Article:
Taking the last two paragraphs into account, I hope you can see why I cede authority to Jewish commentators on all matters Israeli. And yet, even they struggle with the question. Slate's Emily Bazelon writes eloquently about why it is so hard for Jews to judge the current crisis between Israel and Gaza. Her piece is an at-times excruciating example of the "on the other hand..." approach any honest pundit has to take to the issue, ticking off points justifying a variety of positions. One can find merit in any argument either side might choose to make.
I've read that some Israeli opposition politicians have argued that Israel's current policy is fundamentally anti-democratic, that it flies in the face of Israel's claims to be a moral nation, founded on liberal principles. I've also read that, living as they do under the shadow of constant missile attacks, the vast majority of Israeli citizens are strongly in favor of this same policy. I've read that most Palestinians oppose Hamas's cynical placement of missile batteries in proximity to schools and other civilian facilities. I've heard that, despite this placement, it is patently offensive to suggest that Hamas does so intentionally for the purposes of exploiting civilian deaths to gain international approval.
So where do I stand? I would like Israel to back off on its aggressive response to missile attacks. I would like Hamas to stop firing missiles. I would like both Israel and Palestine to elect governments that can be relied upon to enter into sincere peace talks. I'm aware that only a genuine ceasefire can bring this about, and that neither side is willing to put such a ceasefire in place. And still I haven't answered the question.
Instead, I choose to reframe it: "With whom do I stand?" I stand with the children, both Palestinian and Israeli, who live in constant fear of bombs, missiles, and artillery fire. I stand with their parents, who would rather be doing anything other than fighting a war. I empathize with those who cannot banish the thought of burning children from their minds and decisions, and ask only that they consider that it is the burning of any child, not just a Jewish child, that must be present in every policy discussion.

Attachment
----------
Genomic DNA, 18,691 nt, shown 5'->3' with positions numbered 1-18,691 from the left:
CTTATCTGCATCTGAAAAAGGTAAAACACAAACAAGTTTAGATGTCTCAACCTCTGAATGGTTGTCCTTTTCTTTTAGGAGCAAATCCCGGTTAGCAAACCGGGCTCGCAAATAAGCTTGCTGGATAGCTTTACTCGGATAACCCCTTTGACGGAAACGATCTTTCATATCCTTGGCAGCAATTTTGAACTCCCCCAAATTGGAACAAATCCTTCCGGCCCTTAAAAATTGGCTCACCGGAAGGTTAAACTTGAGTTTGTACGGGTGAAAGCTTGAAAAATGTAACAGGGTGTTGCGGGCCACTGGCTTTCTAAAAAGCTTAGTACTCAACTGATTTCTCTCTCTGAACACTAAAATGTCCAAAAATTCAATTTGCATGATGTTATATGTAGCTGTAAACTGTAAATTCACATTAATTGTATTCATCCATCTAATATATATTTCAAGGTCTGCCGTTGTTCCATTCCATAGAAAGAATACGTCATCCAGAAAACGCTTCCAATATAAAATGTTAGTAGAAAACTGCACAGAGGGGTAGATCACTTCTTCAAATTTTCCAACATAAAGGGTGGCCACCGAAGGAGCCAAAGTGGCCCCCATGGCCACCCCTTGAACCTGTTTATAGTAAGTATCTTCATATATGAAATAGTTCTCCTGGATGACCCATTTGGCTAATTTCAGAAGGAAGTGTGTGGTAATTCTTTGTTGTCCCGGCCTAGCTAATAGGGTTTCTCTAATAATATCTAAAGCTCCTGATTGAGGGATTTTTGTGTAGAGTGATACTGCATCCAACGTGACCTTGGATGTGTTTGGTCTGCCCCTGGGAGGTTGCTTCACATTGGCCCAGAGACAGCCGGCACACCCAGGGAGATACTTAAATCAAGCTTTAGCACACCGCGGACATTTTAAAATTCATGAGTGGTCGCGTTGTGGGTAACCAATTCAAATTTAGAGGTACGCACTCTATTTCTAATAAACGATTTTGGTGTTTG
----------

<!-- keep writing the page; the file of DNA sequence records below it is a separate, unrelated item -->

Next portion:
I put off writing this piece for two weeks, during which time the conflict never let up. I kept juggling the complexities of the matter, weighing each perspective, until I concluded it was time for me to put my struggle in writing. I knew I would have no answers, that what I would write would be just a lengthy acknowledgment of what a tangled knot this crisis is. I also knew that expressing this paradox is the essence of what this blog is about.
This is what comes at midlife: the simple, easy answers of youth are discarded as inadequate, false, useless. In their place is the balancing act of Fiddler on the Roof: "On the other hand..." Tevye says again and again, as he rationalizes his way to permitting one daughter after another to break from tradition and marry the man she loves, rather than someone chosen for her by her parents.
We live in a world of problems that have many other hands. Before we rush to judgment on any of them, it behooves us to work our way through every one of them.